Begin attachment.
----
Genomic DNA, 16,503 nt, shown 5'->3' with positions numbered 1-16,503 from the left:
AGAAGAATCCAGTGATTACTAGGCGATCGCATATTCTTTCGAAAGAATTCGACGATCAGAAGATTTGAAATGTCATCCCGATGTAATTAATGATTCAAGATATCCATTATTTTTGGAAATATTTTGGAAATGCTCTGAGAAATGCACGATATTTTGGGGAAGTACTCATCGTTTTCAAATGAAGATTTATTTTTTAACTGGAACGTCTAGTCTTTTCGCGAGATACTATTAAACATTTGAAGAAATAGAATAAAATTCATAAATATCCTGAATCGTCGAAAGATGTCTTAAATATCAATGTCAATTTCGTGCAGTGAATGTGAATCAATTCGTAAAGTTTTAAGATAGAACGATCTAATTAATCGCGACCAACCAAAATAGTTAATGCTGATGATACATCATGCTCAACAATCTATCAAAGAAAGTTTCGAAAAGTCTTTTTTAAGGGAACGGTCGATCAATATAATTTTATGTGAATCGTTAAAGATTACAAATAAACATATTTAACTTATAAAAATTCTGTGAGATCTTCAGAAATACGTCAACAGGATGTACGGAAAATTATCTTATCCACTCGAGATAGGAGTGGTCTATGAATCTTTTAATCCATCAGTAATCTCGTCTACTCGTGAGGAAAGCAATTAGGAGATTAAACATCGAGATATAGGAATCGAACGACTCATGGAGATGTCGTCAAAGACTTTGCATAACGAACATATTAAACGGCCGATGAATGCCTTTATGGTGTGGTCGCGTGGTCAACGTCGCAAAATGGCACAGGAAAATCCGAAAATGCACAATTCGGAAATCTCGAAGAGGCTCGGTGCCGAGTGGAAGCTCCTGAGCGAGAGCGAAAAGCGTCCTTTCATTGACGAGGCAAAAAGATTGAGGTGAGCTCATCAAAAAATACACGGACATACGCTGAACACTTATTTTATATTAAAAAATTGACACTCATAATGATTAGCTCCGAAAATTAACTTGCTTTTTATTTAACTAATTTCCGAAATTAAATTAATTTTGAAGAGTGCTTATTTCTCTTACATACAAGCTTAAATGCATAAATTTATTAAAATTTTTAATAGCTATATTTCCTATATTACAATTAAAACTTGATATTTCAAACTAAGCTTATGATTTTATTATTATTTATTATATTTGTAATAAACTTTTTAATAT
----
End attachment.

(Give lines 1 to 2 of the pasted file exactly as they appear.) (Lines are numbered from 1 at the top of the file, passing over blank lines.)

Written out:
Genomic DNA, 16,503 nt, shown 5'->3' with positions numbered 1-16,503 from the left:
AGAAGAATCCAGTGATTACTAGGCGATCGCATATTCTTTCGAAAGAATTCGACGATCAGAAGATTTGAAATGTCATCCCGATGTAATTAATGATTCAAGATATCCATTATTTTTGGAAATATTTTGGAAATGCTCTGAGAAATGCACGATATTTTGGGGAAGTACTCATCGTTTTCAAATGAAGATTTATTTTTTAACTGGAACGTCTAGTCTTTTCGCGAGATACTATTAAACATTTGAAGAAATAGAATAAAATTCATAAATATCCTGAATCGTCGAAAGATGTCTTAAATATCAATGTCAATTTCGTGCAGTGAATGTGAATCAATTCGTAAAGTTTTAAGATAGAACGATCTAATTAATCGCGACCAACCAAAATAGTTAATGCTGATGATACATCATGCTCAACAATCTATCAAAGAAAGTTTCGAAAAGTCTTTTTTAAGGGAACGGTCGATCAATATAATTTTATGTGAATCGTTAAAGATTACAAATAAACATATTTAACTTATAAAAATTCTGTGAGATCTTCAGAAATACGTCAACAGGATGTACGGAAAATTATCTTATCCACTCGAGATAGGAGTGGTCTATGAATCTTTTAATCCATCAGTAATCTCGTCTACTCGTGAGGAAAGCAATTAGGAGATTAAACATCGAGATATAGGAATCGAACGACTCATGGAGATGTCGTCAAAGACTTTGCATAACGAACATATTAAACGGCCGATGAATGCCTTTATGGTGTGGTCGCGTGGTCAACGTCGCAAAATGGCACAGGAAAATCCGAAAATGCACAATTCGGAAATCTCGAAGAGGCTCGGTGCCGAGTGGAAGCTCCTGAGCGAGAGCGAAAAGCGTCCTTTCATTGACGAGGCAAAAAGATTGAGGTGAGCTCATCAAAAAATACACGGACATACGCTGAACACTTATTTTATATTAAAAAATTGACACTCATAATGATTAGCTCCGAAAATTAACTTGCTTTTTATTTAACTAATTTCCGAAATTAAATTAATTTTGAAGAGTGCTTATTTCTCTTACATACAAGCTTAAATGCATAAATTTATTAAAATTTTTAATAGCTATATTTCCTATATTACAATTAAAACTTGATATTTCAAACTAAGCTTATGATTTTATTATTATTTATTATATTTGTAATAAACTTTTTAATAT